Sexist Cycling Advertisement Has Zero Things To Do With Cycling


A Belgian advertisement for the upcoming 2015 E3 Harelbeke cycling competition released an image of a male biker reaching up to grab a woman’s exposed behind. The tagline: “Who squeezes them in Harelbeke?”

Not only is this ad disgusting, but it says zero about the actual sport and alienates any female cyclists who might want to participate as equals. Sigh.

The design was inspired by previous winner Solvak Peter Sagan, who pinched a woman’s behind at the Tour de Flanders in 2013; an off-putting and clear display of sexism and sexual assault.

Kathryn Bertine, a former professional cyclist and the director of “Half the Road”—a documentary about female racers—denounced the ad saying that it perpetuated the idea that racing is a boy’s club where women are there solely for decoration.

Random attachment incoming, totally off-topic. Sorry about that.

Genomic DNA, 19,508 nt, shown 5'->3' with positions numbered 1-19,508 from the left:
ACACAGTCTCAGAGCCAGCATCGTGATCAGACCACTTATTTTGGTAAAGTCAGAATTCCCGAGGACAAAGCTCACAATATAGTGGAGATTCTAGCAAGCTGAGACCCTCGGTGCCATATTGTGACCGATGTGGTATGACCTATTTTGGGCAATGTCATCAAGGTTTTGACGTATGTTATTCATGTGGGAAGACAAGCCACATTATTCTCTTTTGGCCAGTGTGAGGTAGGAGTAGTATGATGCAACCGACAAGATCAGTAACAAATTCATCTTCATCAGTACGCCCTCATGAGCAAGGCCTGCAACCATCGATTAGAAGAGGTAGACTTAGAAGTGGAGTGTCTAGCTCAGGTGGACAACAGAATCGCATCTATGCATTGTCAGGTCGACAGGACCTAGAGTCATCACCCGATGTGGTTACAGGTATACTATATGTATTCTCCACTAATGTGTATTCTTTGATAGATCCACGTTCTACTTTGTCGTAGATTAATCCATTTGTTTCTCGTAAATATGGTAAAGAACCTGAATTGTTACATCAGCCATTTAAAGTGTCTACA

When looking back at previous posters, this advertisement shows somewhat of an improvement. The ad in 2011 had a naked woman on the grass with little bike riders cycling up her butt-crack. Sexy? Another showed a woman riding a bike made out of three other women.

Clearly someone thinks these images are entertaining, but Simon Chadwick, Professor of Sport Business Strategy and Marketing at Coventry University in England, said that these types of images show that E3 is “rather out of the kilter with the way that most people think today.”

Thankfully, the Union Cycliste Internationale requested that the poster be removed and the organizers of the event agreed; even though they still are not aware of the problem.

Marc Claerhout, E3 Harelbeke manager, told CNN, “Personally, no I don’t think it’s sexist. You have a lot of publicity where you see more than some underwear…and we didn’t mean it as sexist.”

Removing the posters have not prevented UCI from missing the point. This ad was one of many in the last few years that have turned women’s bodies into props.

Nicole Cooke, an Olympic road race champion had this to say on the issue:

“Telling the race organizers to remove the posters is not much of a deterrent. A whopping fine and canceling the race would have sent out the strong message that there is no place for sexism in cycling. Instead, the race has received huge publicity.”

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